Generally, I never turn down the opportunity to visit a factory. At a minimum, they’re invariably interesting, especially if – like me – you’re at all interested in how the things that one takes for granted are created. At best (in my case, at least), factory visits might lead to new stories. So I was more than happy when told that – as part of something else I was doing – I would have the opportunity to visit a very large plywood factory in a northern Chinese city that manufactures several types of wood products (for various reasons I won’t go into now, I can’t and won’t reveal the name or location of this factory). Over the years, I’ve visited facilities where safety and environmental conditions were abominable; but I can say, I’ve never left any of them feeling as physically and emotionally upended as I felt after exiting this plywood plant.
Some background. The facility manufactures unfinished plywood, and coated plywood. Its markets are Chinese and – increasingly – Africa and Eastern Europe (that is, places that value cheap building materials and don’t have very tight requirements on quality or safety). It does not export to North America or Europe. At some point, in the past, it exported to Japan, but for reasons that weren’t revealed, that relationship ended. It employs 100+ people, almost all of whom are migrants. This latter fact surprised me: the factory is located in a relatively small town of the sort that one expects people to migrate from. But the economy of this town is quite unusual, and most of the locals prefer to work in the other major industry (which I won’t name). Like the manufacture of plywood, the other major industry utilizes hazardous chemicals with well-known negative health effects. Even so, despite two bad choices, the locals know that the more fatal choice is plywood. According to two knowledgeable people with whom I spoke about the issue (one of whom was very local), locals expect employees of the plywood plant to contract a terminal illness within two to three years of employment. I suppose it’s no accident, then, that few of the non-management employees that I saw at this plant appeared to be older than 25.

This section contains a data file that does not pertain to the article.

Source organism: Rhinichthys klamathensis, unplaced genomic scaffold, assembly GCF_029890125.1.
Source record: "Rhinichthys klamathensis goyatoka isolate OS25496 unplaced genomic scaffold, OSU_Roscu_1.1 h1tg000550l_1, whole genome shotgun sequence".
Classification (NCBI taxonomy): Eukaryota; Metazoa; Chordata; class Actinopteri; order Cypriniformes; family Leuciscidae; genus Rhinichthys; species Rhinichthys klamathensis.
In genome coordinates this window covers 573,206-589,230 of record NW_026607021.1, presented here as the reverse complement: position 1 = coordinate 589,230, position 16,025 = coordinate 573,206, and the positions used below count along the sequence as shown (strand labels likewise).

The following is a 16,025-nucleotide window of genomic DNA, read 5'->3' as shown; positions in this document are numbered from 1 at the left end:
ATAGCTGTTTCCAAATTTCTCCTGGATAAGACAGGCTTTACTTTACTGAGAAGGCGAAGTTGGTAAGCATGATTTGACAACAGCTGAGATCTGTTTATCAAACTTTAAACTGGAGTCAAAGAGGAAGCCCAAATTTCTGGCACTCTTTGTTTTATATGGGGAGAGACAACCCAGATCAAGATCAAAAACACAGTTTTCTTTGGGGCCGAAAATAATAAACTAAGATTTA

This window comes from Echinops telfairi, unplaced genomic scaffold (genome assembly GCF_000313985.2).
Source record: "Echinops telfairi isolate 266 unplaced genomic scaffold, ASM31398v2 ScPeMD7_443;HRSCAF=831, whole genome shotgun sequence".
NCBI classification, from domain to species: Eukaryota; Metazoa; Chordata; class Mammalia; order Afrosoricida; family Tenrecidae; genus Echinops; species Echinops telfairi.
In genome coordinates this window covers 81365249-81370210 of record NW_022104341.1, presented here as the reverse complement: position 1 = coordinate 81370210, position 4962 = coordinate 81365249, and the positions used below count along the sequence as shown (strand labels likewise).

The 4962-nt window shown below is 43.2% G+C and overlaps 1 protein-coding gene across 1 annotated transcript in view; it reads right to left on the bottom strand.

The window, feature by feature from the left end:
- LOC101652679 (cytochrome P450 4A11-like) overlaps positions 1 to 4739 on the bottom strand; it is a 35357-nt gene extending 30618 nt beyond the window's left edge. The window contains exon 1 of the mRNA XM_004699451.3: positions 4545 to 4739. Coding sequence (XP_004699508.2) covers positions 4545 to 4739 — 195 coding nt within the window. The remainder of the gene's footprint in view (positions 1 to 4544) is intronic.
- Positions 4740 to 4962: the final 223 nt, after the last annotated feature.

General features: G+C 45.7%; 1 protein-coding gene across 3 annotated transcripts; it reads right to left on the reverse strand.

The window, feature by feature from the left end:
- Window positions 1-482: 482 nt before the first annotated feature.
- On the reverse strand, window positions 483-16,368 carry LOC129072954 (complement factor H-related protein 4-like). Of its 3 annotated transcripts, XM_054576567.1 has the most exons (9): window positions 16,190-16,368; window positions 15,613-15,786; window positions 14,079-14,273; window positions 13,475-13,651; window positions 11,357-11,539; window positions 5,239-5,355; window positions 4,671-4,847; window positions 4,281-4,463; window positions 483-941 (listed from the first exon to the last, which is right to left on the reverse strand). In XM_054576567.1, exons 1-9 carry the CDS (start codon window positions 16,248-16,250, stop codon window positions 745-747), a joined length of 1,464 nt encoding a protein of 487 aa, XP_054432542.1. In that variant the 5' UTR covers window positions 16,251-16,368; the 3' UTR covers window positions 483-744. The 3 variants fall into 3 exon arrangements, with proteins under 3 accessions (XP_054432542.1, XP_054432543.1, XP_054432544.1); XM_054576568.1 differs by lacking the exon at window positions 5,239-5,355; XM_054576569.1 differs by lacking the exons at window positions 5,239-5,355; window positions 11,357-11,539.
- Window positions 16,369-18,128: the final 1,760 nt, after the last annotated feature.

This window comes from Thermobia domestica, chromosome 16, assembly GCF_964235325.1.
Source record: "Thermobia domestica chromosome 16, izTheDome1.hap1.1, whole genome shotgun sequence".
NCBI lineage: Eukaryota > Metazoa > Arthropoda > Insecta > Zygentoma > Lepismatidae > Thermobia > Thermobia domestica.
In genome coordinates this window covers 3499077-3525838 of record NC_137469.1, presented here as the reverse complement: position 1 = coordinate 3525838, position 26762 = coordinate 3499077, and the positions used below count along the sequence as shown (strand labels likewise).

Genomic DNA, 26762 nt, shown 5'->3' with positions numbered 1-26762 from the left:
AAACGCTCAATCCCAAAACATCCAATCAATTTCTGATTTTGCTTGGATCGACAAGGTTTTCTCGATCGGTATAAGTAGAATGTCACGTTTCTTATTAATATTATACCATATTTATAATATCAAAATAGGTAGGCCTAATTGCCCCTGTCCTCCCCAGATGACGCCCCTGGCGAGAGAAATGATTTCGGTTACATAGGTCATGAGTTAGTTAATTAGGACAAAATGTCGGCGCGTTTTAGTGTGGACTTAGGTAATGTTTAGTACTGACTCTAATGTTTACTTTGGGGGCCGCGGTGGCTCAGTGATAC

Like so many Chinese factories, the plywood operation impresses on scale alone. Below, a very small part of the yard where the thin leaves of wood are stored before being pressed into plywood.
I’m no expert in the manufacture of wood products, but it doesn’t take much digging online to learn that plywood is manufactured using adhesives that – in high concentrations – can cause cancer. In the US, at least, manufacturers are moving away from traditional adhesives (that contain formaldehyde). I have no idea if this is the case, also, in China. But what I do know is that – in this Chinese plywood factory – the heat presses where the sheets of wood were adhered together, the only ventilation was open doors and windows. Below, a couple of images of the pressing operation. Note, in the second image, the shorts and sandals worn by the workers and – most serious – the lack of respiratory protection:
Below, an image of the finished product. I have no idea how to evaluate the quality of plywood, or whether or not it can be evaluated on the basis of a photo, but if so – I’d be very grateful for any insights into this particular batch.
Anyway, some percentage of the finished plywood is moved over to a series of warehouses where black vinyl (I think it’s vinyl) sheets are cooked onto its surface in presses similar to those used to adhere the wood sheets. A manager with the factory assured me that the resulting vinyl-covered black plywood was of the “highest quality.” Again, I have no way of knowing. But what I do know is that the odor in the room where this process was occurring was overwhelming. I lasted only a few minutes and then my eyes began to water uncontrollably and swell. I rushed out into the daylight and relatively fresh air where it took a good ten minutes – maybe more – for my eyes to recover. Below, some images of the kids who remained working in that warehouse and who – as I already mentioned – the locals expect to survive for two or three years, at best.
The nature of this visit prevented me from asking any of these migrant kids whether or not they are aware of the mortality statistics whispered by the locals who prefer to work elsewhere. I find it hard to believe that they don’t know. But if they don’t, surely the managers and owners of this company do know. And the lack of health and safety equipment present in the facility speaks to management’s lack of concern.
I don’t know much about the plywood industry, and not much more about what drives a young person from a village to a deadly factory in a town without a future. So, for now, I’ll pass on drawing too many conclusions from these images, and this experience. I think in this case it’s enough to share it.